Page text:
Paul Maynard MP blog on LWAS
There has always been a need to support people who find themselves in crisis at some point in their lives, often through no fault of their own. The unexpected happens, life happens, and there needs to be someone or something there who can give you that support. The coronavirus pandemic is testament to this.
Local Welfare Assistance Schemes (LWAS) have the potential to be the solution so many people desperately need. However, they are not working well enough. Since the introduction of LWAS in 2013, we have seen far too many councils providing a threadbare service, or simply none at all.
Why is this? Partially there is no statutory obligation on councils to provide a LWAS, so many use the funding they notionally receive for it on other services, but also partially because the funding may not be sufficient either.
One of the key issues is access. Some of the criteria people have to jump through is simply unfair; for example some councils require LWAS applicants to exhaust all other alternative options before they will consider an application. Additionally, some councils have very strict residency requirements. And many fail to really publicise their schemes; hiding them away in a little seen part of their website. All this leads to a postcode lottery for so many people on whether they can access support when they need it.
In my constituency of Blackpool North and Cleveleys, the need for effective local welfare is clear, and we have an excellent wrap-around service. For example, here we have a problem with transience and large numbers of people living in poor quality housing in the private rented sector. Far too often people on low incomes and people in vulnerable situations move into unfurnished properties; no carpets, no washing machine, no fridge. Research by national charity Turn2us shows that living without these items makes your everyday costs increase; need for higher heating, expensive trips to the laundrette, reliance on pre-prepared food. Not to mention simply harder.
LWAS should be there to help people through these moments, to stop a one-off life changing event from spiralling into debt and poverty.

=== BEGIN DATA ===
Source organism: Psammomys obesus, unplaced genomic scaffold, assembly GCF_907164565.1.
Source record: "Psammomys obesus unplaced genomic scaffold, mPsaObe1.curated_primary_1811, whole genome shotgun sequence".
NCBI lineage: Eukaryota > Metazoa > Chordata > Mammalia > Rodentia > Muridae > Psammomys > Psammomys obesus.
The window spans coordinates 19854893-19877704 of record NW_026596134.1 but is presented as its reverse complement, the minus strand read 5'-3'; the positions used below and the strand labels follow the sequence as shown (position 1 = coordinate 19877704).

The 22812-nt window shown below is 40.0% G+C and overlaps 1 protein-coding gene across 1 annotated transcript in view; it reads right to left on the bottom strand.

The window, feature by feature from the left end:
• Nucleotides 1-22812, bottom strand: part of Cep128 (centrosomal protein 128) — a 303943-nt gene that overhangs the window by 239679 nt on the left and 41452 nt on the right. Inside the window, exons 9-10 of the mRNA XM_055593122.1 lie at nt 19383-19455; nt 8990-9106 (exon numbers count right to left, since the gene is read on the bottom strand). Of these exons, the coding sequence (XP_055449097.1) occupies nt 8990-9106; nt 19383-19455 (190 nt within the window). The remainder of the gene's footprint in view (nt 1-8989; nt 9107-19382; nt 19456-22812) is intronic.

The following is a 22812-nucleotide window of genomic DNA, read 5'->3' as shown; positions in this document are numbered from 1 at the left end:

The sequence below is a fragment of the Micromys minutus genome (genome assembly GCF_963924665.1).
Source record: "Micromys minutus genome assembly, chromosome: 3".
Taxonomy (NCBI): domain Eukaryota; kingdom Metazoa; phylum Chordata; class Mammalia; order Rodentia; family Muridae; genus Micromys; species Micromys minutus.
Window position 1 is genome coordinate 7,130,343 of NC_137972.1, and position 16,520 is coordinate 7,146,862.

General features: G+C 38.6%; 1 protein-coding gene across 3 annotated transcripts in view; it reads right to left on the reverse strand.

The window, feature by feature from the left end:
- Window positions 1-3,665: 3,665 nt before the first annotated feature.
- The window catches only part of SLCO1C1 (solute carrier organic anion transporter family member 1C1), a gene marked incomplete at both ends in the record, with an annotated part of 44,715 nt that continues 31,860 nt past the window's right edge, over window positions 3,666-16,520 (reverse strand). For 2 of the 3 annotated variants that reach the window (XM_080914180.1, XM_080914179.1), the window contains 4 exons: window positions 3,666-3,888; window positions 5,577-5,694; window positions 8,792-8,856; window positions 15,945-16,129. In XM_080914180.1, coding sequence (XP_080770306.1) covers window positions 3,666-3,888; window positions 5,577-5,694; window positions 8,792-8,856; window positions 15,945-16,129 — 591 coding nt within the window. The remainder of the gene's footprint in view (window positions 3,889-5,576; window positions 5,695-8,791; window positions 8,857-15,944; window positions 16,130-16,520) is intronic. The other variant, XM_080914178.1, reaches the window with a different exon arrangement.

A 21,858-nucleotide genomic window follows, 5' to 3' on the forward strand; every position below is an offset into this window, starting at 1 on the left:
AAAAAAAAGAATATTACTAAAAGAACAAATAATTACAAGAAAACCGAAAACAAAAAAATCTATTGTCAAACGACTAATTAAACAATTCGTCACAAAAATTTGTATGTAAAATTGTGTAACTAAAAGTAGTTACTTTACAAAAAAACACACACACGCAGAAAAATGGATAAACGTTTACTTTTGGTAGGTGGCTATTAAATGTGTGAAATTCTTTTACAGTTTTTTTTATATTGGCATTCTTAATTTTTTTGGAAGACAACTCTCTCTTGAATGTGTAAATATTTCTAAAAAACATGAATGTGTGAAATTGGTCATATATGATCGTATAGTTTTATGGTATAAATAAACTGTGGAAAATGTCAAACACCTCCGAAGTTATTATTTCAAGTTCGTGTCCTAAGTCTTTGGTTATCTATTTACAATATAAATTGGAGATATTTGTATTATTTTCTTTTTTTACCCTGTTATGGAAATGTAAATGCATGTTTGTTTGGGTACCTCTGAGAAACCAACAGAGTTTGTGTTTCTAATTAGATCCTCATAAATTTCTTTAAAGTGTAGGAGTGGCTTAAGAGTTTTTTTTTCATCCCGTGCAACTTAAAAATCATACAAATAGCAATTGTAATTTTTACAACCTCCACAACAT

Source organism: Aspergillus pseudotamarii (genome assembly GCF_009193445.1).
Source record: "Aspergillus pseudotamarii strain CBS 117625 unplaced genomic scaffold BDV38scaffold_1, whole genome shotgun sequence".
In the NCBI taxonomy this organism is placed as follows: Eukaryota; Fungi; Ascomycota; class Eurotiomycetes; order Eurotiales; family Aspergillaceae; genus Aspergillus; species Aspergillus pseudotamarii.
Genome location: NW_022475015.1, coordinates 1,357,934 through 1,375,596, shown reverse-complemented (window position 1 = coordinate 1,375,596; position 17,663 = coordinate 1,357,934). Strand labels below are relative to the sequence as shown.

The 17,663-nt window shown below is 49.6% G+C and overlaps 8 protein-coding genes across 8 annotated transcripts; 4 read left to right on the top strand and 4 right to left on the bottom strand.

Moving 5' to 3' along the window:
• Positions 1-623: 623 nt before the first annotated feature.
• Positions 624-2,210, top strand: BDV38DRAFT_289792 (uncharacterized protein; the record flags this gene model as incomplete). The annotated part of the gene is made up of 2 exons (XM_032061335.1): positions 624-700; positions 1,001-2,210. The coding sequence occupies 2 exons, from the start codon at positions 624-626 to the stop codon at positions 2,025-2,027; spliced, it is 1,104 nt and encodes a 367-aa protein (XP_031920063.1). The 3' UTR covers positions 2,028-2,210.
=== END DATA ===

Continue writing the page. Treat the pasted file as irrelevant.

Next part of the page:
I want to see an ambitious plan for Local Welfare Assistance. Schemes should provide emergency loans and grants as well as working with charities and other services to help provide more holistic best-practice support that also covers poverty-prevention.
This is why I and MPs from across the political spectrum are supporting a 10 Minute Rule Bill to ask the government to review LWAS and hopefully reform them. Now is the right time to do this. The pandemic has acted as accelerated learning for many councils because they have had to learn pretty quickly how to meet the needs of a much larger group of people, and work with many more third sector bodies locally. So when we eventually emerge from this crisis, councils will have a much larger toolkit to work from. But with support schemes – such as the Covid Winter Grant – in all likelihood coming to an end, we need to act quickly.
However, the 10 Minute Rule Bill is only the start of the process. It is simply a parliamentary device which gives us the opportunity to raise a particular issue, to start off a conversation , to place it on the government agenda. It might end up as a Private Members Bill if I get pulled out of the hat in a future session, or it may lead to a meeting with a Minister and we find that there is more common ground that we can build on what has been raised.
But what is most clear, is that as we transition into the post-Covid future, it is vital we take all of our learnings and strive to build effective, wrap-around, transparent local welfare assistance schemes, so no-one and no-regions are disadvantaged.